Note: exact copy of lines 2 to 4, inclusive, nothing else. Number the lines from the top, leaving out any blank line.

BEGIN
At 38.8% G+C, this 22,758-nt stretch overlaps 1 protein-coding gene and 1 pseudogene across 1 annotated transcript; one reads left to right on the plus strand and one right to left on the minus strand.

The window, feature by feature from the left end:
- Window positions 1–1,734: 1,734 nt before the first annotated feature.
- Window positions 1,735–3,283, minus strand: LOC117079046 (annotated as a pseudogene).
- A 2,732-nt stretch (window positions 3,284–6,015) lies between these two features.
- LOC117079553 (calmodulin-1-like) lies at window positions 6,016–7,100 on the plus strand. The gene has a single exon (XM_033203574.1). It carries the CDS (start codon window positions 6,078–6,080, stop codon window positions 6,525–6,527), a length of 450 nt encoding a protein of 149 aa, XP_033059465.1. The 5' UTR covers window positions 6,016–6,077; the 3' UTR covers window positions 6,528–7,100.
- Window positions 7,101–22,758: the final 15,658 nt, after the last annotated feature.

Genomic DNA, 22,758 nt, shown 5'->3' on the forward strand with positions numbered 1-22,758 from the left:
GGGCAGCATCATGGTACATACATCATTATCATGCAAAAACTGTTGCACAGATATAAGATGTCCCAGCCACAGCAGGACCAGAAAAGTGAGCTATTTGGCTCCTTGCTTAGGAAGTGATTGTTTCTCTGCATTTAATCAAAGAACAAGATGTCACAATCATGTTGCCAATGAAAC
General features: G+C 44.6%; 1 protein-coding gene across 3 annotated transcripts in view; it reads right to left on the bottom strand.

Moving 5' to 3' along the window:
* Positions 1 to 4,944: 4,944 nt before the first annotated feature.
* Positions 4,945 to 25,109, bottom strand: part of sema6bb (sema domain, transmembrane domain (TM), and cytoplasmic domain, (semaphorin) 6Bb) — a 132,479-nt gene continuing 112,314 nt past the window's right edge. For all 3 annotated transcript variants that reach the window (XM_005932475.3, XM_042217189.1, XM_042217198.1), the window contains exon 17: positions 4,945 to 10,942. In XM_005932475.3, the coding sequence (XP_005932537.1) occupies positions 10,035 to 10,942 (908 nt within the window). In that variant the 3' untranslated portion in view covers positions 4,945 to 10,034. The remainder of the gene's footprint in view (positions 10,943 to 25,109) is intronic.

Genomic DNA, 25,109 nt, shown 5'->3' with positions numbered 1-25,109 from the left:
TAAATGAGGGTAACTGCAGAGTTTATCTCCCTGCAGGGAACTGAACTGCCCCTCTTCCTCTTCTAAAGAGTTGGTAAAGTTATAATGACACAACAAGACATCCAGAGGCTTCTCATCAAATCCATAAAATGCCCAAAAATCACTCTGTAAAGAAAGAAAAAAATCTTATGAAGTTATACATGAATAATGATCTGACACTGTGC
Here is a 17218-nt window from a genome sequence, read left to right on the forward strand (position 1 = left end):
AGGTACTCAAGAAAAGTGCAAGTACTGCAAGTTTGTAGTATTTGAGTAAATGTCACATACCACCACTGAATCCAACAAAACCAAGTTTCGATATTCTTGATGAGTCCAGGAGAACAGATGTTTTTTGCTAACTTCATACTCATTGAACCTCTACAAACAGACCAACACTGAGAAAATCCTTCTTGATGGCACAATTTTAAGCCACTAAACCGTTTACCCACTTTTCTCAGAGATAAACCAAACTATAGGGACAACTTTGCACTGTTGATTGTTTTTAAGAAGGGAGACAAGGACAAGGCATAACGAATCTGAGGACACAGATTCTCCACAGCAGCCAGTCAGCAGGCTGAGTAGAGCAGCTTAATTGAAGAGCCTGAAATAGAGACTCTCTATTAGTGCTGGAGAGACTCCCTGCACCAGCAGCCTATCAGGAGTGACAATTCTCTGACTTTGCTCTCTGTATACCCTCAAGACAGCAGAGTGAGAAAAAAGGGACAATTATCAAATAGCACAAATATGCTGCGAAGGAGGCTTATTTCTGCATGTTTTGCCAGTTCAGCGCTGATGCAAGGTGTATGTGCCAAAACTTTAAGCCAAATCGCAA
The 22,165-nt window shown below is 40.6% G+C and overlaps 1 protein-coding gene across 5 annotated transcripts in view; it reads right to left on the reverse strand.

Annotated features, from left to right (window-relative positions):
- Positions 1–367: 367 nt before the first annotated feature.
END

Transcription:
The window, feature by feature from the left end:
- Window positions 1–1,734: 1,734 nt before the first annotated feature.
- Window positions 1,735–3,283, minus strand: LOC117079046 (annotated as a pseudogene).